Eastern Michigan University
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News and Events

 

 


Aubree's April 9 Dine to Donate to AAAS

Dear Friend of AAAS:

We would love for you to participate in an April 9, 2019 "Dine & Donate to AAAS" partnership that we have set up with  Aubree 's Pizzeria & Grill, which is located in near-by Depot Town at 39 E. Cross Street, Ypsilanti, MI 48198 (734)-483-1870)). As agreed upon, 15% of your bill will be donated to the Development Fund of the Department of Africology and African American Studies. Open, print out Aubree's Dine to Donate to AAAS and take it with you to Aubree's.


   

Tuesday, March 26, 2019

 

From 5 to 6:30 p.m.
Halle Library - Carillon Room

The Department of Africology and African American Studies invites you to its 2019 Honors Convocation.


Thursday, February 17, 2019

We strongly condemn the Black Doll Incident.

We in the Department of Africology and African American Studies condemn, in the strongest terms, the recent black doll incident that occurred inside one of EMU's student resident halls. We abhor any and all forms of expression of hate and intimidation, whether perpetrated overtly or covertly, and regardless of the skin color or gender of the perpetrator or the skin color or gender of the victim/s.

We must never attempt to cover-up, excuse, rationalize, defend, or protect hate in any shape or form. As the late Dr. Martin Luther King, Jr. taught us, "injustice anywhere, is a threat to justice everywhere." We must never condone injustice because the victim is not "one of us." We must never form alliances (temporary or permanent ones) or collaborate with overt and covert forces and instruments of hate or conspire with comrades-in-arms on hate to subvert justice or to victimize the vulnerable.

Each one of us is entitled to equal protection of the law. Each one of us is entitled to our God-given and inalienable dignity of our personhood. No human life is worth more or worth less than the other!

Let us also be careful not to either under-react or over-react, for, as history teaches, sometimes, when cornered, real and dangerous enemies of racial amity (such as merchants of conflict)–who, perhaps all along, have been malignantly operating under the shadows–deploy and float symbolic weapons of intimidation, mass confusion and mass discord–in order to instigate conflict (otherwise known as manufactured conflict) so as to divert attention from real problems and real acts of intentional bigotry. Be careful not to become an unwitting tool in the arsenal of such shadowy demons!

We urge the authorities to be sure to see to it that appropriate steps are taken to reassure our student community, particularly African American and other students of color, that our campus is safe and welcoming for all, and that all of our constitutional rights and all of our human rights are respected at all times. We, in Africology and African American studies, stand ready to support our student community as the university leadership proceeds with specific actions to resolve this matter. Our offices are open (8 a.m. to 5 p.m on weekdays) to any student who wishes to visit and talk about this undesirable situation. We also look forward to our scheduled Feb. 21, 2019 Black History Month expert panel dialogue on "What is Racism?"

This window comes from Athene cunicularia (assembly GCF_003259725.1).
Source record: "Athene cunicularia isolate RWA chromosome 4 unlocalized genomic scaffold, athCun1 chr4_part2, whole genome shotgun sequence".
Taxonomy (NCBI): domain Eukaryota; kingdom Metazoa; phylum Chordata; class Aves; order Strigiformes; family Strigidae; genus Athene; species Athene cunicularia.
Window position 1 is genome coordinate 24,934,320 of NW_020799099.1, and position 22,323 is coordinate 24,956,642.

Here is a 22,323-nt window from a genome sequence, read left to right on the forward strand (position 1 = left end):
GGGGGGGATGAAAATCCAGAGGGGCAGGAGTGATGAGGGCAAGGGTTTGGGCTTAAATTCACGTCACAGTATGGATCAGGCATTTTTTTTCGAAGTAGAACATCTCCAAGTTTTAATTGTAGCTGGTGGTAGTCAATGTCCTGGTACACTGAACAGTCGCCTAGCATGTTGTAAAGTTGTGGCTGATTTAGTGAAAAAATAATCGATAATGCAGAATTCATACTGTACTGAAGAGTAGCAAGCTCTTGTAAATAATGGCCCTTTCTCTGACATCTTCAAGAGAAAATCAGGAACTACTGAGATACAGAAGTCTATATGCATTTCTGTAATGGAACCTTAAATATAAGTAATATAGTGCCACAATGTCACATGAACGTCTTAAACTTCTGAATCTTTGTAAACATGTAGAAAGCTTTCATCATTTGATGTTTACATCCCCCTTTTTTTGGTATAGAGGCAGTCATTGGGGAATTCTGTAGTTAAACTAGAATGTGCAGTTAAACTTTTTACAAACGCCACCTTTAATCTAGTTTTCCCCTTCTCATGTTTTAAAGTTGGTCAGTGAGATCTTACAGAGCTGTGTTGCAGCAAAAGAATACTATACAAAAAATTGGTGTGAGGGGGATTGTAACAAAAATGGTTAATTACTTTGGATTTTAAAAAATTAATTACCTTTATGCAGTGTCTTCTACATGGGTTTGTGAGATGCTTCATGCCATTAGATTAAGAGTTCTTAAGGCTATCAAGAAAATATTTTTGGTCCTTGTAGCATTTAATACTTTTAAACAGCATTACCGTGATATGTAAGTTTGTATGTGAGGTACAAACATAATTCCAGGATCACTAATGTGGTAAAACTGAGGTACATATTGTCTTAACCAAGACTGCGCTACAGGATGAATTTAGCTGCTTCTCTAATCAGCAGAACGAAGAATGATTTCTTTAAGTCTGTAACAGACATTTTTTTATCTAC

Tuesday, February 12, 2019

Hearty Congratulations to Dr. Toni Pressley-Sanon

Please, join us in extending hearty congratulations to Dr. Toni Pressley-Sanon, Assistant Professor of Africology and African American Studies on her latest journal publication: exploring the evolution of the vernacular in contemporary Haiti.


Thursday, February 21, 2019

What is Racism?

From noon to 2 p.m.
McKenny Hall - Alumni Room

What is Racism? is a Black History Month dialogue by an EMU panel of experts.

LBC Approved


Monday, December 3, 2018

Meet-Up Mondays

From noon to 2 p.m.
Student Center - Across from Bookstore

Connect current students with EMU alumni and develop networking skills to build, and cultivate long lasting relationships.

Contact: Emily Dunn, edunn6@emich.edu
LBC Approved


Wednesday, November 14, 2018

Black Empowerment in the New Detroit: Lessons from History

From 6 to 8 p.m.
Student Center - Room 320

Robert L. Smith is a former Vice President of Education and Exhibitions at the Charles H. Wright Museum of African American History (CHWMAAH). He earned a Bachelor of Arts from Eastern Michigan University in 1971 and a Masters in Education from Purdue University in Instructional Technology in 1973. In 2014, Smith, in collaboration with the Curator of the Pompey Museum in Nassau, Bahamas, curated a major exhibition on the history of the Bahamas entitled From Slavery to Independence in the Bahamas.

Contact: Department of Africology and African American Studies, 734.487.3460
Additional Information [PDF]
LBC Approved


Tuesday, September 18, 2018

A Memorial Gathering for the Late Dr. Ana Ferreira

From noon to 2 p.m.
Student Center - Auditorium

The EMU Campus Community is cordially invited to a Memorial Gathering for the late Dr. Ana Ferreira, an Associate Professor of Africology and African American Studies. A candle light march will follow the memorial. We will march from the Student Center Auditorium to the MLK's plaza.


Friday, June 22, 2018

EMU approves a Master of Arts program in Africology and African American Studies.

A new academic program that seeks to equip students with resources for understanding the implications of living in a multiracial, democratic and diverse society was approved by the Eastern Michigan University Board of Regents today (June 22).